Life is stressful right now. Not a little stressful– like flat tire or Netflix not working. Really stressful. We are out of toilet paper, our kids can’t go to school, economic collapse is a real possibility, and we are all terrified that lurking on every keyboard, doorknob, counter space, or steering wheel is a microscopic virus that is trying to kill us.
I’ve tried to keep things here on happier topics, but ultimately that feels like ignoring the giant pink N95 wearing elephant in the room. I go to work every day with a knot in my chest. I do my job, avoid contact with any patients that is not absolutely necessary, wash my hands countless times, keep a surgical mask on when in the hospital, and try to keep a smile on my face. Honestly, in my job (fortunately) exposure is limited. Since I work in cardiology, most of my work can be done in the form of chart recommendations and caring for patients with other illnesses beside COVID-19. I’m able to limit some of the risk other healthcare providers are facing. I work with many hospitalists, ER physicians, nurses, techs, environmental service employees, respiratory therapists, and pharmacists who are at significantly higher risk than I am.
But the truth of the matter is, in limiting our exposure, there’s a certain measure of guilt. All of us are walking around with a weighted blanket of uncertainty on our shoulders and an inescapable anxiety that we might be “next.” Talking to Miranda Bailey today (again, name changed to protect the innocent), we decided that we kind of feel useless. Nurses that we care about and work alongside are staffing COVID units. ED staff are coming in doing their jobs every day, not knowing what might come in the door next, even as they face the same fears as the rest of the world. While my particular job role has limited risk, my colleagues are putting themselves on the front line. They know the risks and are dedicated to making sure that their patients are safe and well-cared for, even as they worry about the risk of transmission to their own families.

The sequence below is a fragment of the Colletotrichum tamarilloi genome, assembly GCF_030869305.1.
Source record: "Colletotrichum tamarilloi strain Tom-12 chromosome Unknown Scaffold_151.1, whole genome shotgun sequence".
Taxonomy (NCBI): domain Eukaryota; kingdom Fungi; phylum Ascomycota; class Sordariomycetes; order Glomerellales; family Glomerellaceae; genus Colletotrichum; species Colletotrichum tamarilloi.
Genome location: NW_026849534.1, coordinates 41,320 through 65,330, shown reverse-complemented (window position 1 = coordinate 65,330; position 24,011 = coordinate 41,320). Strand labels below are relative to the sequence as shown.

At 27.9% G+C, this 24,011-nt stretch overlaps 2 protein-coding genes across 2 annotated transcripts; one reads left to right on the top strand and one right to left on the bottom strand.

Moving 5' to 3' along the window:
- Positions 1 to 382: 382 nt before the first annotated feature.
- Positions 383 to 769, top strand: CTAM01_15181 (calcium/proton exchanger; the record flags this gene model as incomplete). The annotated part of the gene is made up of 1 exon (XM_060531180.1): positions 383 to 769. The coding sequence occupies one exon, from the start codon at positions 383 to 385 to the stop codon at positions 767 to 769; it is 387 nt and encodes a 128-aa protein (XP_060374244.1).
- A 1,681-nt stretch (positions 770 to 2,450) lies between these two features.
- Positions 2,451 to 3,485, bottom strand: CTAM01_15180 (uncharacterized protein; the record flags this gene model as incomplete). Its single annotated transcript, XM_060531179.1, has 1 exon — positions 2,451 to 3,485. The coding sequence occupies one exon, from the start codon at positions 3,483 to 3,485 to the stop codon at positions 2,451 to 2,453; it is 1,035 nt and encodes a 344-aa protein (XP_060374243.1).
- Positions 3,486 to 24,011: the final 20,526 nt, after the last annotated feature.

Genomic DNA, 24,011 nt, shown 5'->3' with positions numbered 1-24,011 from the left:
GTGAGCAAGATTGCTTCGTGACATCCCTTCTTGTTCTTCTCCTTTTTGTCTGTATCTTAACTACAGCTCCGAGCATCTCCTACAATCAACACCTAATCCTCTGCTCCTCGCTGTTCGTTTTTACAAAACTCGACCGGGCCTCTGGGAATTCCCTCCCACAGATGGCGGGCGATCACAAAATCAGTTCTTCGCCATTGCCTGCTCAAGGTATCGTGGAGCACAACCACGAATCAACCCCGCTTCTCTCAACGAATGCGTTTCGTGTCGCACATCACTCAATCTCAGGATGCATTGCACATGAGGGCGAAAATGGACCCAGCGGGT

When I go home in the evenings, I’m so tired and cranky. Just the mental burden of knowing what we as a society are facing, as well as the social and economic consequences of feeling so isolated and afraid all the time, is enough to make me want to withdraw from everyone at home. My kids have lost their social interaction with friends, my husband has become a home-schooling teacher/cafeteria worker/ monitor of excessive Fort Nite use, and I have become someone who is afraid to hug, touch, or breathe on anyone for fear of exposing them to something they can’t fight off.
Last night as I was thinking about all this, I went through the pictures on my phone and came across these photos from our trip to Isle of Palm last summer. There’s always been something about the water that is calming to me. Standing with my feet in the water, feeling myself sink into the soft sand and the pull of the tide drawing me farther away from reality…what’s not to like? Any time my life gets too suffocating and overwhelming, I ask my husband to schedule our family to run away to the coast. My kids don’t particularly love the beach, and I’m not sure he does either, but we still have a good time.
In the morning, my daughter comes to drag me out of bed before anyone else wakes up, and we go walk on the beach. There aren’t usually many people out there with us since she gets up so early, and there is peace. Sometimes she talks to me about what’s going on in her head that she doesn’t feel comfortable telling me at home, the salt air and static rhythm of the crashing water giving her courage to say things out loud. We take selfies, and choose which house we would live in if money were no object, and then, because she is my child and has my neurotic tendencies, we talk about how we would protect the house from a category 4 hurricane. (I know– we both need therapy).
Since it’s not safe to travel right now, I’ve decided that I’ll spray on my Bobbi Brown Beach perfume, turn on the sound of waves, and close my eyes to escape for a while any time life gets to be too much. Pretending like I’m at the beach won’t make it better, but it won’t make it worse either. I might look like I’m stuck here with you guys, but really, if you need me, I’m at IOP.